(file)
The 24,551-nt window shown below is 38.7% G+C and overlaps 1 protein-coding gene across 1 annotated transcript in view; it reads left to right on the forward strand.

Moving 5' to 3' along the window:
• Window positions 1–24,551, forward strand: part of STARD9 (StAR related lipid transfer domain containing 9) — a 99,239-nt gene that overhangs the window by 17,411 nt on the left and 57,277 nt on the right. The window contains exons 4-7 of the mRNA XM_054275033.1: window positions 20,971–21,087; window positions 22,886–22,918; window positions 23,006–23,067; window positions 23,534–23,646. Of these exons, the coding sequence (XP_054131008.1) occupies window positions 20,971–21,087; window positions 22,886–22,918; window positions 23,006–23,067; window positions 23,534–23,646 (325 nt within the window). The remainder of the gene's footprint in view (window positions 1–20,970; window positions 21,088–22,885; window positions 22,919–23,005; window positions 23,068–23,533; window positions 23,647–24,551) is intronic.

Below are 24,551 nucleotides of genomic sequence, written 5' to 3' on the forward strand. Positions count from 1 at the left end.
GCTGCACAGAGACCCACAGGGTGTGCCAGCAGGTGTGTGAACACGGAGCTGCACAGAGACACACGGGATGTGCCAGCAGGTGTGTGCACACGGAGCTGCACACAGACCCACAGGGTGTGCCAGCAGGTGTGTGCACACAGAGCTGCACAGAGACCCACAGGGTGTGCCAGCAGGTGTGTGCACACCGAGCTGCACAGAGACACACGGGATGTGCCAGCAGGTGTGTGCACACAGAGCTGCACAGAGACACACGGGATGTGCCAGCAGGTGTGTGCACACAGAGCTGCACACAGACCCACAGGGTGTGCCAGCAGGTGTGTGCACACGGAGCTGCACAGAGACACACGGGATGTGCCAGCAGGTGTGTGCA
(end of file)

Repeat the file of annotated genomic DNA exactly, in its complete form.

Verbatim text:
The 24,551-nt window shown below is 38.7% G+C and overlaps 1 protein-coding gene across 1 annotated transcript in view; it reads left to right on the forward strand.

Moving 5' to 3' along the window:
• Window positions 1–24,551, forward strand: part of STARD9 (StAR related lipid transfer domain containing 9) — a 99,239-nt gene that overhangs the window by 17,411 nt on the left and 57,277 nt on the right. The window contains exons 4-7 of the mRNA XM_054275033.1: window positions 20,971–21,087; window positions 22,886–22,918; window positions 23,006–23,067; window positions 23,534–23,646. Of these exons, the coding sequence (XP_054131008.1) occupies window positions 20,971–21,087; window positions 22,886–22,918; window positions 23,006–23,067; window positions 23,534–23,646 (325 nt within the window). The remainder of the gene's footprint in view (window positions 1–20,970; window positions 21,088–22,885; window positions 22,919–23,005; window positions 23,068–23,533; window positions 23,647–24,551) is intronic.

Below are 24,551 nucleotides of genomic sequence, written 5' to 3' on the forward strand. Positions count from 1 at the left end.
GCTGCACAGAGACCCACAGGGTGTGCCAGCAGGTGTGTGAACACGGAGCTGCACAGAGACACACGGGATGTGCCAGCAGGTGTGTGCACACGGAGCTGCACACAGACCCACAGGGTGTGCCAGCAGGTGTGTGCACACAGAGCTGCACAGAGACCCACAGGGTGTGCCAGCAGGTGTGTGCACACCGAGCTGCACAGAGACACACGGGATGTGCCAGCAGGTGTGTGCACACAGAGCTGCACAGAGACACACGGGATGTGCCAGCAGGTGTGTGCACACAGAGCTGCACACAGACCCACAGGGTGTGCCAGCAGGTGTGTGCACACGGAGCTGCACAGAGACACACGGGATGTGCCAGCAGGTGTGTGCA